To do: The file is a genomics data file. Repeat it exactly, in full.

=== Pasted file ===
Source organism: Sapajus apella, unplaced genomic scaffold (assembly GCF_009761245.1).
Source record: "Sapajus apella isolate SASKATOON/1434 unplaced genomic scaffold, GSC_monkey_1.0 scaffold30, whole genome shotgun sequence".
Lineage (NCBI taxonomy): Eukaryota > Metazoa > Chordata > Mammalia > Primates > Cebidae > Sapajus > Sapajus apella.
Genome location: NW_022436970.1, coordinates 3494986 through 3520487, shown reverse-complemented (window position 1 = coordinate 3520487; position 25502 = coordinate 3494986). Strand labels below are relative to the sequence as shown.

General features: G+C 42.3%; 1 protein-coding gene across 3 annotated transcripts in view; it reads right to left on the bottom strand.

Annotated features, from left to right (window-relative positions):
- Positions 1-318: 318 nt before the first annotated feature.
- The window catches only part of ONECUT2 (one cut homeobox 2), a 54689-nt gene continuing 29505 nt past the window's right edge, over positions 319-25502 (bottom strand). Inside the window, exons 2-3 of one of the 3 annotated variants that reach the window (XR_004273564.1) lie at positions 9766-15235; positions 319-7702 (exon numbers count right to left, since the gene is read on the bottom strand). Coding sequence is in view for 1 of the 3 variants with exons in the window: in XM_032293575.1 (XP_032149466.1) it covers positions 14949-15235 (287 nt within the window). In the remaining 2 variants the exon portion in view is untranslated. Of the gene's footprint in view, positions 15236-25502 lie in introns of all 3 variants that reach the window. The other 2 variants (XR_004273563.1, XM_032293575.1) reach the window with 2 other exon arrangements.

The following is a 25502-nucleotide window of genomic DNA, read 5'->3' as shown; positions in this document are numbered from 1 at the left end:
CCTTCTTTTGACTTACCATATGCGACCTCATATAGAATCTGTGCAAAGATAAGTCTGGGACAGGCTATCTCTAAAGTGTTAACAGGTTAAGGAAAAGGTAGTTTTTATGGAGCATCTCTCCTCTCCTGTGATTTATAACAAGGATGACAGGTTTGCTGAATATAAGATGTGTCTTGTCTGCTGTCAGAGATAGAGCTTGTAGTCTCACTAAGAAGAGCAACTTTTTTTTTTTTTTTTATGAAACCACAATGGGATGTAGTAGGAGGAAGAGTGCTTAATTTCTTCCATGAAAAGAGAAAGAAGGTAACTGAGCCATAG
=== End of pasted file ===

Source organism: Sapajus apella, unplaced genomic scaffold (assembly GCF_009761245.1).
Source record: "Sapajus apella isolate SASKATOON/1434 unplaced genomic scaffold, GSC_monkey_1.0 scaffold30, whole genome shotgun sequence".
Lineage (NCBI taxonomy): Eukaryota > Metazoa > Chordata > Mammalia > Primates > Cebidae > Sapajus > Sapajus apella.
Genome location: NW_022436970.1, coordinates 3494986 through 3520487, shown reverse-complemented (window position 1 = coordinate 3520487; position 25502 = coordinate 3494986). Strand labels below are relative to the sequence as shown.

General features: G+C 42.3%; 1 protein-coding gene across 3 annotated transcripts in view; it reads right to left on the bottom strand.

Annotated features, from left to right (window-relative positions):
- Positions 1-318: 318 nt before the first annotated feature.
- The window catches only part of ONECUT2 (one cut homeobox 2), a 54689-nt gene continuing 29505 nt past the window's right edge, over positions 319-25502 (bottom strand). Inside the window, exons 2-3 of one of the 3 annotated variants that reach the window (XR_004273564.1) lie at positions 9766-15235; positions 319-7702 (exon numbers count right to left, since the gene is read on the bottom strand). Coding sequence is in view for 1 of the 3 variants with exons in the window: in XM_032293575.1 (XP_032149466.1) it covers positions 14949-15235 (287 nt within the window). In the remaining 2 variants the exon portion in view is untranslated. Of the gene's footprint in view, positions 15236-25502 lie in introns of all 3 variants that reach the window. The other 2 variants (XR_004273563.1, XM_032293575.1) reach the window with 2 other exon arrangements.

The following is a 25502-nucleotide window of genomic DNA, read 5'->3' as shown; positions in this document are numbered from 1 at the left end:
CCTTCTTTTGACTTACCATATGCGACCTCATATAGAATCTGTGCAAAGATAAGTCTGGGACAGGCTATCTCTAAAGTGTTAACAGGTTAAGGAAAAGGTAGTTTTTATGGAGCATCTCTCCTCTCCTGTGATTTATAACAAGGATGACAGGTTTGCTGAATATAAGATGTGTCTTGTCTGCTGTCAGAGATAGAGCTTGTAGTCTCACTAAGAAGAGCAACTTTTTTTTTTTTTTTTATGAAACCACAATGGGATGTAGTAGGAGGAAGAGTGCTTAATTTCTTCCATGAAAAGAGAAAGAAGGTAACTGAGCCATAG